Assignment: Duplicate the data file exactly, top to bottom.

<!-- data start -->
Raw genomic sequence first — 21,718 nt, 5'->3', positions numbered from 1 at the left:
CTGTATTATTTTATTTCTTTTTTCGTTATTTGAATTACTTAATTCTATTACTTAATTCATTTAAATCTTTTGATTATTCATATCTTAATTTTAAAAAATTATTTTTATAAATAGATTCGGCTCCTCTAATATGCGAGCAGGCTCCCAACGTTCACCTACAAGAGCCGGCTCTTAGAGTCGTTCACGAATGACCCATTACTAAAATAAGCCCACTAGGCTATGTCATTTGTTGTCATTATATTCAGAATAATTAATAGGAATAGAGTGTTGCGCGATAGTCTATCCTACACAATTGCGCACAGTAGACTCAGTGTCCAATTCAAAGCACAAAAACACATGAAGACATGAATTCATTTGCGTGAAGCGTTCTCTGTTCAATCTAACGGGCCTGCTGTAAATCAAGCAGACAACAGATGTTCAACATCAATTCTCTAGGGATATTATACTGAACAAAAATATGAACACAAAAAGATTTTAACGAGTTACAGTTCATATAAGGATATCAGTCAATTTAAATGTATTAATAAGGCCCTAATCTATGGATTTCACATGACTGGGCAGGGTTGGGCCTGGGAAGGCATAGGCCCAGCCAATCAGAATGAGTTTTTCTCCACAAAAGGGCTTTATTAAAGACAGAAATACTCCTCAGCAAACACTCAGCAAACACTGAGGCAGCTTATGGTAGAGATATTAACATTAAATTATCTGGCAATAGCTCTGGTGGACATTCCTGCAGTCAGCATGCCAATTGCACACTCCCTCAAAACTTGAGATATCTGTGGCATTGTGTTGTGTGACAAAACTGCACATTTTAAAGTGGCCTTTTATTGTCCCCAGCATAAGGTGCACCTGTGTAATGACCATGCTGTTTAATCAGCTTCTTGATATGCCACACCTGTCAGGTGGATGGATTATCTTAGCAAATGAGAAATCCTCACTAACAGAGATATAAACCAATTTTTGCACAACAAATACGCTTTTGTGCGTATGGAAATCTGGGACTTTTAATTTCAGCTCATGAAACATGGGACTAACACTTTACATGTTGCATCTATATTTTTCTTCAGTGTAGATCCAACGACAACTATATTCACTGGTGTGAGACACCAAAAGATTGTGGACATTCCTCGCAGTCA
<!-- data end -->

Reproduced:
Raw genomic sequence first — 21,718 nt, 5'->3', positions numbered from 1 at the left:
CTGTATTATTTTATTTCTTTTTTCGTTATTTGAATTACTTAATTCTATTACTTAATTCATTTAAATCTTTTGATTATTCATATCTTAATTTTAAAAAATTATTTTTATAAATAGATTCGGCTCCTCTAATATGCGAGCAGGCTCCCAACGTTCACCTACAAGAGCCGGCTCTTAGAGTCGTTCACGAATGACCCATTACTAAAATAAGCCCACTAGGCTATGTCATTTGTTGTCATTATATTCAGAATAATTAATAGGAATAGAGTGTTGCGCGATAGTCTATCCTACACAATTGCGCACAGTAGACTCAGTGTCCAATTCAAAGCACAAAAACACATGAAGACATGAATTCATTTGCGTGAAGCGTTCTCTGTTCAATCTAACGGGCCTGCTGTAAATCAAGCAGACAACAGATGTTCAACATCAATTCTCTAGGGATATTATACTGAACAAAAATATGAACACAAAAAGATTTTAACGAGTTACAGTTCATATAAGGATATCAGTCAATTTAAATGTATTAATAAGGCCCTAATCTATGGATTTCACATGACTGGGCAGGGTTGGGCCTGGGAAGGCATAGGCCCAGCCAATCAGAATGAGTTTTTCTCCACAAAAGGGCTTTATTAAAGACAGAAATACTCCTCAGCAAACACTCAGCAAACACTGAGGCAGCTTATGGTAGAGATATTAACATTAAATTATCTGGCAATAGCTCTGGTGGACATTCCTGCAGTCAGCATGCCAATTGCACACTCCCTCAAAACTTGAGATATCTGTGGCATTGTGTTGTGTGACAAAACTGCACATTTTAAAGTGGCCTTTTATTGTCCCCAGCATAAGGTGCACCTGTGTAATGACCATGCTGTTTAATCAGCTTCTTGATATGCCACACCTGTCAGGTGGATGGATTATCTTAGCAAATGAGAAATCCTCACTAACAGAGATATAAACCAATTTTTGCACAACAAATACGCTTTTGTGCGTATGGAAATCTGGGACTTTTAATTTCAGCTCATGAAACATGGGACTAACACTTTACATGTTGCATCTATATTTTTCTTCAGTGTAGATCCAACGACAACTATATTCACTGGTGTGAGACACCAAAAGATTGTGGACATTCCTCGCAGTCA